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The Alamo   C

Touchstone Pictures

Year Released: 2004
MPAA Rating: PG-13
Director: John Lee Hancock
Writers: Leslie Bohem, Stephen Gaghan, John Lee Hancock
Cast: Dennis Quaid, Billy Bob Thornton, Jason Patric, Patrick Wilson, Emilio Echevarria, Jordi Molla, Wes Studi, Leon Rippy.

Review by Rob Vaux

Despite the claims of history and ad copy alike, The Alamo is disappointingly easy to forget. Its Oscar pedigree was scrapped in favor of several months of revisions, and while the final product is inoffensive, it's also uninspiring as well. The iconic name is surrounded by a heady cocktail of history, legend, and flat-out mythology -- so potent that director John Lee Hancock never settles on the best way to navigate it.

The siege of the Alamo served mainly as symbolism: a small group of men, fighting for the freedom of Texas, resisted overwhelming odds for 12 days before finally falling to the vastly superior army of Mexican General Santa Anna. Two months later, with the massacre as ultimate rallying cry, Sam Houston routed Santa Anna at the Battle of San Jacinto and secured Texas' independence. The Alamo approaches the subject with a pick-and-choose mentality: bits of historical detail here, flashes of hearsay there, and a big expensive studio production to make it all look pretty. We follow events through the eyes of four men: tall-tale hero David Crockett (Billy Bob Thornton), steadfast intellectual Col. William Travis (Patrick Wilson), dying drunkard Jim Bowie (Jason Patric), and Houston himself (Dennis Quaid), watching from the sidelines before finally settling the blood debt with rumbling authority. One by one, they find themselves in the title's converted church, where the Mexican army plans to crush them and place all of Texas beneath their boot.

Hancock develops an agreeable tone, but the question of authenticity vs. entertainment dogs him throughout the proceedings. At times, he dwells on specific factoids (Bowie's terminal illness, for example), which only raggedly tie in to the larger drama. Other times, fanciful speculation takes over. There are some inspired bits of malarkey (Crockett plays his fiddle in harmony with the Mexican drum corps' battle hymn), but they feel like patchwork when married to the you-are-there grit. How can we feel history coming to life when Santa Anna (Emilio Echevarria) starts twirling his moustache, or a hoary voice-over reads doomed letters to loved ones? The cast stabs at the material with similar results: occasionally amusing, often drab. Thornton has the best of it. His "King of the Wild Frontier" is actually a bit of a coward, trapped by his inflated public image and now resigned to living up to it. It's a new spin on the character that gives The Alamo its strongest elements. Patric and Wilson are in tougher circumstances: the script gives them little of memorable note, while Quaid is basically a healthier, more cunning version of his underrated Doc Holiday in Wyatt Earp.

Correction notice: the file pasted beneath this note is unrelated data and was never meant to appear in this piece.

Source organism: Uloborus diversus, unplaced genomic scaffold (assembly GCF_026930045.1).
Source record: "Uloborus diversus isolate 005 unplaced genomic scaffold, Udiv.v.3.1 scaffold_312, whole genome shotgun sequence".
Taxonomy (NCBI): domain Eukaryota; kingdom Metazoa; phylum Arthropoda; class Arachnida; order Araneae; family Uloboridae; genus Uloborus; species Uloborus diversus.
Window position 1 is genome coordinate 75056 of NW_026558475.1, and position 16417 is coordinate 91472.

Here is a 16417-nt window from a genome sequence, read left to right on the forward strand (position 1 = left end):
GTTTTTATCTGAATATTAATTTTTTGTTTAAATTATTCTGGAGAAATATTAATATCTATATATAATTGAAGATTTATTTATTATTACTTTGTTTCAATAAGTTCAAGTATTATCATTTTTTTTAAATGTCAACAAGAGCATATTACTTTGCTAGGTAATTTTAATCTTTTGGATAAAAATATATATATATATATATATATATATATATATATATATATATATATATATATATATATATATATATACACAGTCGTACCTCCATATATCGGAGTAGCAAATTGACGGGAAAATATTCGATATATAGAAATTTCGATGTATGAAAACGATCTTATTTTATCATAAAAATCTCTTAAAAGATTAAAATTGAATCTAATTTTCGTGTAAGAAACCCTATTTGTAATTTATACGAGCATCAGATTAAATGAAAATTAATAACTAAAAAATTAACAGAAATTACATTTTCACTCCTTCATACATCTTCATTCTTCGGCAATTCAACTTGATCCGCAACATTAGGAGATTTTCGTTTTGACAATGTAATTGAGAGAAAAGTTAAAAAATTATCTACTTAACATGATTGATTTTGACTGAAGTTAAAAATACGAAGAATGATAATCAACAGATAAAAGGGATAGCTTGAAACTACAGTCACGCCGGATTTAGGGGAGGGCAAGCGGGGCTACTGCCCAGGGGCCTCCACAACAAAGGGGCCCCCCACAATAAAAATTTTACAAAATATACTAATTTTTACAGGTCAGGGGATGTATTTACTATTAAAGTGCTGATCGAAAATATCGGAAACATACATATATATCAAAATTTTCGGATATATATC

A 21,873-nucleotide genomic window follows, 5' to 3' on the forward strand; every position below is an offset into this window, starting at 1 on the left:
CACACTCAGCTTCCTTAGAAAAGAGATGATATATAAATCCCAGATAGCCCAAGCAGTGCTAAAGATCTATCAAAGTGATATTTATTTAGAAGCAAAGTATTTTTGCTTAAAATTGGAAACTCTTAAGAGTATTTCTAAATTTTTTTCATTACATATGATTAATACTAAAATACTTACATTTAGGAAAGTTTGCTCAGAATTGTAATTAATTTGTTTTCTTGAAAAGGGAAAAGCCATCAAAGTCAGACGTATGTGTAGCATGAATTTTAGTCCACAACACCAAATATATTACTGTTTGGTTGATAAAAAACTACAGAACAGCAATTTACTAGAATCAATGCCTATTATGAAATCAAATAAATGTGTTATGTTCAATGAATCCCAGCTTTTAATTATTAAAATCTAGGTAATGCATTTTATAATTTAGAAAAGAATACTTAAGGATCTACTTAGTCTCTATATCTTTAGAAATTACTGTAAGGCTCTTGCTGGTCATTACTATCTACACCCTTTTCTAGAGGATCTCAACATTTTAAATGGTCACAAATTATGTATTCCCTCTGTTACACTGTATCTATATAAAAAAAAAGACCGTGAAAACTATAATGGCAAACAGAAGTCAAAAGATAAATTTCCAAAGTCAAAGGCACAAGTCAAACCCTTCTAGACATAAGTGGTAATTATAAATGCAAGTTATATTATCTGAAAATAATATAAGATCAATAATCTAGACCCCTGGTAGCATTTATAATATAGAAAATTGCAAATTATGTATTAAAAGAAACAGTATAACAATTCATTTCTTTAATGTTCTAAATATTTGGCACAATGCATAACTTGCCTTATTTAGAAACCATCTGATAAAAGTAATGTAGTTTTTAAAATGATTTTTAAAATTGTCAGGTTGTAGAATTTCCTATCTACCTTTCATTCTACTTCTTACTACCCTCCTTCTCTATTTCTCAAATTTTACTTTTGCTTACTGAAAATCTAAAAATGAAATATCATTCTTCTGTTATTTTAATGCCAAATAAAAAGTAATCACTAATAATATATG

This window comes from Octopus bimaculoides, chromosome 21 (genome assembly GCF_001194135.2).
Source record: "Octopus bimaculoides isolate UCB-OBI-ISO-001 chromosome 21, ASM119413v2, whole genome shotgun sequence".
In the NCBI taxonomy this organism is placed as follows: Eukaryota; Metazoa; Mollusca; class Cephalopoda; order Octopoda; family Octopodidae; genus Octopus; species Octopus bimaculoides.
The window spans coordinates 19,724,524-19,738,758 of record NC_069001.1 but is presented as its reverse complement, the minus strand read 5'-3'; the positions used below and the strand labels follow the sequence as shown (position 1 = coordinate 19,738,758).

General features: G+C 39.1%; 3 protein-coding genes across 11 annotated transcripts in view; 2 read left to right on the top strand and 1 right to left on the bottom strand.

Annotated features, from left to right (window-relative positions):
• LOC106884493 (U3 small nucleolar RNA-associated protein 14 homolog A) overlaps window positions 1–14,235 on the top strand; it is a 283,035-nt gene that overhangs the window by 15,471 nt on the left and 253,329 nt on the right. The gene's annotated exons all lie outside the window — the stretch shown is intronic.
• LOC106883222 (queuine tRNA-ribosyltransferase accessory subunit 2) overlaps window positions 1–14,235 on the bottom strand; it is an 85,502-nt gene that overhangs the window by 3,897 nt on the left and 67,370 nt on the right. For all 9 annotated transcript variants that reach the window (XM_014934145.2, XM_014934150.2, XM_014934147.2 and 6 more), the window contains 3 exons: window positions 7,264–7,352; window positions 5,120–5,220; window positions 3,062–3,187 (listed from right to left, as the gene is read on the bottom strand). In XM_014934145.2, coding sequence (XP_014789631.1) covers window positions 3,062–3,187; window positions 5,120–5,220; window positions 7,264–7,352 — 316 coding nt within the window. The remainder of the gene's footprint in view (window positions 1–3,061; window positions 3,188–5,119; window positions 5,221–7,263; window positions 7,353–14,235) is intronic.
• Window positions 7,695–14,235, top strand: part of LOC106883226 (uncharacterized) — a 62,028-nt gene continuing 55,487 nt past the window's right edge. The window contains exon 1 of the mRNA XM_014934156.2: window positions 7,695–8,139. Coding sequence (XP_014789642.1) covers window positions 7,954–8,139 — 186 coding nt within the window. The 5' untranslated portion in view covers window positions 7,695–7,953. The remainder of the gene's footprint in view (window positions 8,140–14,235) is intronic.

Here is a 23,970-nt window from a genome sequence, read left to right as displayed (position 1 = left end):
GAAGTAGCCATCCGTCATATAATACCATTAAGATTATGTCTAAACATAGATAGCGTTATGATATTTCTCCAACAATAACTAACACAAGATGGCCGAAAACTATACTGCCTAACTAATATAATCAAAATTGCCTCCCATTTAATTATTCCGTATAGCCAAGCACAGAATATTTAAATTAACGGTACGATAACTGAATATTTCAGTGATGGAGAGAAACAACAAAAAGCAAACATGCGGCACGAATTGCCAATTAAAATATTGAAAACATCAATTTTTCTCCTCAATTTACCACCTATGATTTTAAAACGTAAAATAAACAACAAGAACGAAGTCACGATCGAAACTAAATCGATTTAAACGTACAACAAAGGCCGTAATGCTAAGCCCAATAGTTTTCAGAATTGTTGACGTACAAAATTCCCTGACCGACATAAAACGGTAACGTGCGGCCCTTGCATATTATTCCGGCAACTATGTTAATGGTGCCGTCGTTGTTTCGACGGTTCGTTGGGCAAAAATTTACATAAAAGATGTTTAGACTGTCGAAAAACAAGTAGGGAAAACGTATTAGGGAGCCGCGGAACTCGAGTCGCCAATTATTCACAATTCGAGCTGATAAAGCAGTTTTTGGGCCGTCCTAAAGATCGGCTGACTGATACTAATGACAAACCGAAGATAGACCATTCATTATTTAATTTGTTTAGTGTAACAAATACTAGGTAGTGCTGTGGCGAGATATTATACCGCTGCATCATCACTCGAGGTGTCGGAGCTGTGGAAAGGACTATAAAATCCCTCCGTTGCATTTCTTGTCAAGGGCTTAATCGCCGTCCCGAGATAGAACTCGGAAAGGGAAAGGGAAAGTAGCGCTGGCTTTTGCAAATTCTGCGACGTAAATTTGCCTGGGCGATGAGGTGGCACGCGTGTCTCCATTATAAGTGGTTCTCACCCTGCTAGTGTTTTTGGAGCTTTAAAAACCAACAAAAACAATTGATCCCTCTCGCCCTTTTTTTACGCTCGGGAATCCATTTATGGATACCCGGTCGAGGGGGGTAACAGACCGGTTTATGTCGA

Above all, The Alamo is devoid of the energy that the subject requires. DP Dean Semler gives it a nice look, and the battle scenes are decent, but the momentum struggles to find a rhythm. Instead of heroic defiance, we're left with the sense of plodding inevitability: not that the Alamo held out against all hope, but that Santa Anna toyed with them for awhile and then crushed them like grapes. San Jacinto is handled equally swiftly, and while the description of Houston's tactics is enlightening, it lacks the blood-stirring thunder that such a climax requires. The real battle may have been over in 18 minutes, but it needs more dramatic weight than The Alamo gives it. Even the notion of unity against a common foe is perfunctory, embodied by Jodri Molla's tight-lipped Tejano and never given more than a few passing nods. We need to know more than what happened at the Alamo: we need to feel it. What did these men accomplish? How did their previous lives help shape their famous deaths? Were they more than convenient martyrs? We're never really sure and neither is The Alamo. It's just a lot of pretty postcards and some nice fellas we don't mind hanging out with -- okay for a historic landmark, but thin soup for a would-be epic.

Review published 04.09.2004.

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